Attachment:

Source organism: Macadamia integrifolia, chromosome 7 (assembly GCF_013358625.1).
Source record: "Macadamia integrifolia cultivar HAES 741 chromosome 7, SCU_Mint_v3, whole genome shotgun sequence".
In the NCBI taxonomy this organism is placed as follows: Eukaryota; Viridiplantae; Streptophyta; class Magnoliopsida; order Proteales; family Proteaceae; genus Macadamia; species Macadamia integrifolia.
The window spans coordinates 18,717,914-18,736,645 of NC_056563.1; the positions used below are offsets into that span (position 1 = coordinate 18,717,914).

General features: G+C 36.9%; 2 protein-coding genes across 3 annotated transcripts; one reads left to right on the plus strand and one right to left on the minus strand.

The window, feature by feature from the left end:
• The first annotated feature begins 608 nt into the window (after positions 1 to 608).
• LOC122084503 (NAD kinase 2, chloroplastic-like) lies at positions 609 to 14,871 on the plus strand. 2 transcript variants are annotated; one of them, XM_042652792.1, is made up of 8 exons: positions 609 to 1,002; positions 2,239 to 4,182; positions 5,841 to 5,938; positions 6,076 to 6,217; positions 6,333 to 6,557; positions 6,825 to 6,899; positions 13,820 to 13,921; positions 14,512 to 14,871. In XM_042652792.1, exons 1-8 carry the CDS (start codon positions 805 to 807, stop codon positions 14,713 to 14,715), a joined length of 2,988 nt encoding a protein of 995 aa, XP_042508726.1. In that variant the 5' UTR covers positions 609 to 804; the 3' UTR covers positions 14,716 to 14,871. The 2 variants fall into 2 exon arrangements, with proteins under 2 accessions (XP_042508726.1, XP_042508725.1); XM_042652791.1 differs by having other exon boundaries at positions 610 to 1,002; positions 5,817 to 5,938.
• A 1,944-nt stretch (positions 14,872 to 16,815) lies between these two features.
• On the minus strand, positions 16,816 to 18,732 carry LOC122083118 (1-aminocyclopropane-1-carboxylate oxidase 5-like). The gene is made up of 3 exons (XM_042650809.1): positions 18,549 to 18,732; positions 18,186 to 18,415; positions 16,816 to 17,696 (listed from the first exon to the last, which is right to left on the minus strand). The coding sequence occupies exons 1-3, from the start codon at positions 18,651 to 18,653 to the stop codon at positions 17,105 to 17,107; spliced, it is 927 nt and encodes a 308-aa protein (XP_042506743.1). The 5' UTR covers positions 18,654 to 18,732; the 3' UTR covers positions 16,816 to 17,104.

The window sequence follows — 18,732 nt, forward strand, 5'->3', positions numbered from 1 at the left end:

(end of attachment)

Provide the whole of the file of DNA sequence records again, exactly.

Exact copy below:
Source organism: Macadamia integrifolia, chromosome 7 (assembly GCF_013358625.1).
Source record: "Macadamia integrifolia cultivar HAES 741 chromosome 7, SCU_Mint_v3, whole genome shotgun sequence".
In the NCBI taxonomy this organism is placed as follows: Eukaryota; Viridiplantae; Streptophyta; class Magnoliopsida; order Proteales; family Proteaceae; genus Macadamia; species Macadamia integrifolia.
The window spans coordinates 18,717,914-18,736,645 of NC_056563.1; the positions used below are offsets into that span (position 1 = coordinate 18,717,914).

General features: G+C 36.9%; 2 protein-coding genes across 3 annotated transcripts; one reads left to right on the plus strand and one right to left on the minus strand.

The window, feature by feature from the left end:
• The first annotated feature begins 608 nt into the window (after positions 1 to 608).
• LOC122084503 (NAD kinase 2, chloroplastic-like) lies at positions 609 to 14,871 on the plus strand. 2 transcript variants are annotated; one of them, XM_042652792.1, is made up of 8 exons: positions 609 to 1,002; positions 2,239 to 4,182; positions 5,841 to 5,938; positions 6,076 to 6,217; positions 6,333 to 6,557; positions 6,825 to 6,899; positions 13,820 to 13,921; positions 14,512 to 14,871. In XM_042652792.1, exons 1-8 carry the CDS (start codon positions 805 to 807, stop codon positions 14,713 to 14,715), a joined length of 2,988 nt encoding a protein of 995 aa, XP_042508726.1. In that variant the 5' UTR covers positions 609 to 804; the 3' UTR covers positions 14,716 to 14,871. The 2 variants fall into 2 exon arrangements, with proteins under 2 accessions (XP_042508726.1, XP_042508725.1); XM_042652791.1 differs by having other exon boundaries at positions 610 to 1,002; positions 5,817 to 5,938.
• A 1,944-nt stretch (positions 14,872 to 16,815) lies between these two features.
• On the minus strand, positions 16,816 to 18,732 carry LOC122083118 (1-aminocyclopropane-1-carboxylate oxidase 5-like). The gene is made up of 3 exons (XM_042650809.1): positions 18,549 to 18,732; positions 18,186 to 18,415; positions 16,816 to 17,696 (listed from the first exon to the last, which is right to left on the minus strand). The coding sequence occupies exons 1-3, from the start codon at positions 18,651 to 18,653 to the stop codon at positions 17,105 to 17,107; spliced, it is 927 nt and encodes a 308-aa protein (XP_042506743.1). The 5' UTR covers positions 18,654 to 18,732; the 3' UTR covers positions 16,816 to 17,104.

The window sequence follows — 18,732 nt, forward strand, 5'->3', positions numbered from 1 at the left end: